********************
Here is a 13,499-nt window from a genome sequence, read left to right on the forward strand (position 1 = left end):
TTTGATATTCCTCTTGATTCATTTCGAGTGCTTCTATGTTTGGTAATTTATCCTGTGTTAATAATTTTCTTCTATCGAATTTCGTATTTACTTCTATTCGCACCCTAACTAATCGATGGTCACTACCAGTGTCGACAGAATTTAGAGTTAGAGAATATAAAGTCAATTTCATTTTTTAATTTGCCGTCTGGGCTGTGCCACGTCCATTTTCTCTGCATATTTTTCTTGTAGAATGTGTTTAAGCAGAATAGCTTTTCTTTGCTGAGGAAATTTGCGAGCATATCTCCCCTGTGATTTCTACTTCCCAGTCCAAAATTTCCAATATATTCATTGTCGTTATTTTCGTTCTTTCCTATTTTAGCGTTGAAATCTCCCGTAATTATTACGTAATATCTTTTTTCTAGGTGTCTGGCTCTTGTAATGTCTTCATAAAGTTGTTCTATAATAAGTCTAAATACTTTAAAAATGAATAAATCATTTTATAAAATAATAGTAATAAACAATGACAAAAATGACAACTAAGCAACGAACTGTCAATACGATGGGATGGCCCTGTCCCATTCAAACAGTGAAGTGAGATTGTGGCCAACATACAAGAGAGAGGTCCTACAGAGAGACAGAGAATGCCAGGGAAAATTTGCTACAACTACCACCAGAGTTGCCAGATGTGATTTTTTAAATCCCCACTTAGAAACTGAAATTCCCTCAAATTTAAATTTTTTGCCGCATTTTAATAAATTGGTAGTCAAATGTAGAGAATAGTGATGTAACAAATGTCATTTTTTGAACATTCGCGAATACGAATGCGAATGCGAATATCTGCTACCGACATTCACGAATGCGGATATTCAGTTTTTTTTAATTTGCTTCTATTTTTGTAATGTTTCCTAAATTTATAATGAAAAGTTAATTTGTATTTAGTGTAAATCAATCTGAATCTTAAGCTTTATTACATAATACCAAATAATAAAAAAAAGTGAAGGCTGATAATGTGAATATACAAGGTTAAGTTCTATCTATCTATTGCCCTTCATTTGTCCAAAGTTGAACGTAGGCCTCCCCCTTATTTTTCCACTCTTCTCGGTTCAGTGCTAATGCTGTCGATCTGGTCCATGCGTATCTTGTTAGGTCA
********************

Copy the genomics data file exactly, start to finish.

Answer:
Here is a 13,499-nt window from a genome sequence, read left to right on the forward strand (position 1 = left end):
TTTGATATTCCTCTTGATTCATTTCGAGTGCTTCTATGTTTGGTAATTTATCCTGTGTTAATAATTTTCTTCTATCGAATTTCGTATTTACTTCTATTCGCACCCTAACTAATCGATGGTCACTACCAGTGTCGACAGAATTTAGAGTTAGAGAATATAAAGTCAATTTCATTTTTTAATTTGCCGTCTGGGCTGTGCCACGTCCATTTTCTCTGCATATTTTTCTTGTAGAATGTGTTTAAGCAGAATAGCTTTTCTTTGCTGAGGAAATTTGCGAGCATATCTCCCCTGTGATTTCTACTTCCCAGTCCAAAATTTCCAATATATTCATTGTCGTTATTTTCGTTCTTTCCTATTTTAGCGTTGAAATCTCCCGTAATTATTACGTAATATCTTTTTTCTAGGTGTCTGGCTCTTGTAATGTCTTCATAAAGTTGTTCTATAATAAGTCTAAATACTTTAAAAATGAATAAATCATTTTATAAAATAATAGTAATAAACAATGACAAAAATGACAACTAAGCAACGAACTGTCAATACGATGGGATGGCCCTGTCCCATTCAAACAGTGAAGTGAGATTGTGGCCAACATACAAGAGAGAGGTCCTACAGAGAGACAGAGAATGCCAGGGAAAATTTGCTACAACTACCACCAGAGTTGCCAGATGTGATTTTTTAAATCCCCACTTAGAAACTGAAATTCCCTCAAATTTAAATTTTTTGCCGCATTTTAATAAATTGGTAGTCAAATGTAGAGAATAGTGATGTAACAAATGTCATTTTTTGAACATTCGCGAATACGAATGCGAATGCGAATATCTGCTACCGACATTCACGAATGCGGATATTCAGTTTTTTTTAATTTGCTTCTATTTTTGTAATGTTTCCTAAATTTATAATGAAAAGTTAATTTGTATTTAGTGTAAATCAATCTGAATCTTAAGCTTTATTACATAATACCAAATAATAAAAAAAAGTGAAGGCTGATAATGTGAATATACAAGGTTAAGTTCTATCTATCTATTGCCCTTCATTTGTCCAAAGTTGAACGTAGGCCTCCCCCTTATTTTTCCACTCTTCTCGGTTCAGTGCTAATGCTGTCGATCTGGTCCATGCGTATCTTGTTAGGTCA